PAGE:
I stumbled on a news article this morning that was interesting. I'm sure most (if not all) of you are familiar with the novel The Catcher In The Rye by J.D. Salinger. I mean seriously, who hasn't at least heard of it (even if you haven't read it, something I'm almost ashamed to admit)? A new novel has come out called 60 Years Later - Coming Through The Rye, written by John David California (which may or may not be his true name). This novel begins telling the story of the MC in Catcher as an old man, but unfortunately the author evidently did not contact or get approval from Mr. Salinger. The reclusive author has come out of hiding to rectify the situation, via a lawsuit of course.
You can Google the story to get more details, which I won't go into here. The question that occurred to me however, is how should a writer deal with a novel they want to write that has direct ties (or even subtle ties) to a previous work? Obviously if you are plagurizing someone else's work, you should be tied to a horse and dragged for an undetermined amount of time through rough terrain. It's just common sense at this point, so I don't have much sympathy for the guilty. But what about using someone else's ideas as a launching point for your own? This is not a new phenomena, as any reader of fan-fiction will tell you. And on the surface, I don't necessarily have a problem with being inspired by someone else's work. But how much do you owe the author of such works?
Here's my uninformed take on the subject, and I'm more than happy to hear your own thoughts as well. At the very least, any writer wishing to expound upon or advance the story of a previous work needs to contact the author. There should be some attempt to get permission or even coordinate the work with the author. For all you know, the author could already be working on a followup. Particularly in the fan-fiction realm, you have to be careful what ideas you decide to put on paper since it's possible the author has their own rendition brewing somewhere. This should include multiple attempts to contact the author, not just a simple email that never gets answered. So what happens if you cannot get ahold of the author or if the author is deceased? I am not going to try to state what the legal requirements are (if anyone knows, feel free to write a post on it or let me know please), but you may just have to take your chances and begin writing the work. I can say this much. If you have documented attempts of you trying to contact the author, it will go much easier for you in court later should a lawsuit arise. That doesn't necessarily mean your book will be accepted by the author and all will be well. I'm just saying it will help present you and your work in a better light. I would hope also that reputable agents, editors, and publishers would not put out a work that clearly is illegal or borders on copyright infringement. Or am I wrong here? How much work do agents, editors, and/or publishers put into making sure they are not pumping out something of this nature? Maybe the assumption is that the author did his/her homework.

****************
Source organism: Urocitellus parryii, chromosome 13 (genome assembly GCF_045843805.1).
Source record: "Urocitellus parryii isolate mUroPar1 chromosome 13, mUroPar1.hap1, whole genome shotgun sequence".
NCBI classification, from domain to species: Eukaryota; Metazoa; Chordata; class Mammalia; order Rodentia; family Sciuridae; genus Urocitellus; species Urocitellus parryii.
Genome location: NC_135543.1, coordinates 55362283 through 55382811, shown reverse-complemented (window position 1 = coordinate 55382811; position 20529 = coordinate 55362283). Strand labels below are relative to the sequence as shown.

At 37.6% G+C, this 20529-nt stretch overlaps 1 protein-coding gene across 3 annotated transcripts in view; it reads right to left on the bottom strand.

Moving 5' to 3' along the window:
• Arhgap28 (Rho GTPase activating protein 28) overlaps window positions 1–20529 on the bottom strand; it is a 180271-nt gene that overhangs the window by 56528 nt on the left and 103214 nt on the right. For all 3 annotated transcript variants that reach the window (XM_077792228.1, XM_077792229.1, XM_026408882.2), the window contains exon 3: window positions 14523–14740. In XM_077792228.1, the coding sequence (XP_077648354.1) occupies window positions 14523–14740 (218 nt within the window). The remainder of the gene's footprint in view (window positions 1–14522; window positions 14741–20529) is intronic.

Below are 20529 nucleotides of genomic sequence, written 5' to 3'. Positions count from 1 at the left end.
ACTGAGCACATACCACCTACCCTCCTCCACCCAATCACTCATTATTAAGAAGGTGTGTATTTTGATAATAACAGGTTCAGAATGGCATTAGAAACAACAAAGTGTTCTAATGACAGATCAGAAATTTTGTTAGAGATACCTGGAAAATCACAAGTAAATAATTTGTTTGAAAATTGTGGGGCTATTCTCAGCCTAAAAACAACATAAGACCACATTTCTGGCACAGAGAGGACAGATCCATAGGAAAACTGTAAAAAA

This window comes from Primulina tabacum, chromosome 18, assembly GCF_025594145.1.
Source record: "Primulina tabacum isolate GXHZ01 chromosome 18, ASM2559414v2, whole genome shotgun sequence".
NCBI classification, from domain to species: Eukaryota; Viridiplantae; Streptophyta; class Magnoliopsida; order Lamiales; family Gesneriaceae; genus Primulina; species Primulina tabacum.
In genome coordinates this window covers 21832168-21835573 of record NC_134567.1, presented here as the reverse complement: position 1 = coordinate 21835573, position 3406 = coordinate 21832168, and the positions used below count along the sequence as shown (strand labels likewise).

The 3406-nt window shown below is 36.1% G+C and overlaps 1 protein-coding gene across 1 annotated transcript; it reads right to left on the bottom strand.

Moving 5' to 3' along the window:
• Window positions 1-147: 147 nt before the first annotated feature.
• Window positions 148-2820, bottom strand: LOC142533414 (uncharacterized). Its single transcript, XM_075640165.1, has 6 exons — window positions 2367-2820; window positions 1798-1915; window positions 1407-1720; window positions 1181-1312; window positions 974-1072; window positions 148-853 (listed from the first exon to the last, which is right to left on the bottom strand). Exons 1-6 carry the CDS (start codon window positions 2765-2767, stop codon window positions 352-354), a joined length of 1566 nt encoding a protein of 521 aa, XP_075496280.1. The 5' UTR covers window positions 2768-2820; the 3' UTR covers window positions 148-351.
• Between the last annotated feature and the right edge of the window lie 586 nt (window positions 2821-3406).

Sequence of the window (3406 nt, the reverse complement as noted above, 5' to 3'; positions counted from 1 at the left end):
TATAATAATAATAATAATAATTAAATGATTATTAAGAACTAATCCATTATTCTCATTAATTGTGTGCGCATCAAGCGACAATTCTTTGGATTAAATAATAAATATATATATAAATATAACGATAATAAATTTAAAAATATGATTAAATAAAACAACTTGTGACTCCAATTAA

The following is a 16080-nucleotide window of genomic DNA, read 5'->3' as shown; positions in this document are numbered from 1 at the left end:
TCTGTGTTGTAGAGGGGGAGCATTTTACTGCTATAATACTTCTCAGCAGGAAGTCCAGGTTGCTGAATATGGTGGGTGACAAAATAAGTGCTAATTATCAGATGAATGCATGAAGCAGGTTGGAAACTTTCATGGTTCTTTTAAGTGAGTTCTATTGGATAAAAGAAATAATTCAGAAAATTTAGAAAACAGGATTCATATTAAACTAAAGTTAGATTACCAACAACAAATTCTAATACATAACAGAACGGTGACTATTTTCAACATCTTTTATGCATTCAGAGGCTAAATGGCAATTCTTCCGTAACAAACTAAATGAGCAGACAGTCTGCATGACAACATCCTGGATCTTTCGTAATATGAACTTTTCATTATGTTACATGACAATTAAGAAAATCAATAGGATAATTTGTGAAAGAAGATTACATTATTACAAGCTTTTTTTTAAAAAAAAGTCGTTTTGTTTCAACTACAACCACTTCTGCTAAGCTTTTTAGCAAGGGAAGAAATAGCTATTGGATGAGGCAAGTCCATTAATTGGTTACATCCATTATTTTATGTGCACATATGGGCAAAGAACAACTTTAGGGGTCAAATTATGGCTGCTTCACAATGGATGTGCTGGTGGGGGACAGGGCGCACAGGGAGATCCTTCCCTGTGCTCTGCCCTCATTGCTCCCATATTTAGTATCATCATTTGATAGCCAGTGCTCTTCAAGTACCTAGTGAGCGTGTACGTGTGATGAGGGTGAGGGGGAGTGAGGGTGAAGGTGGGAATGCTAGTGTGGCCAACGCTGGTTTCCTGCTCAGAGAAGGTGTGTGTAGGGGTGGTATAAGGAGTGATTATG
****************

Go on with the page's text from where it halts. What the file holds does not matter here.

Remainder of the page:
My final thought is that it's better to write as unique a story as you can. Not only does it help you garner your own following (as opposed to fans of someone else), but it avoids the pitfalls of copyrights. Fan-fiction has its place to be sure, but there are definitely steps you should take to make sure you're going to be able to publish the work without problems later. Now I'll open the floodgates for comments, questions, etc. If you want to take this post and run with an aspect of it, let me know, blog about it, and I'll link to it.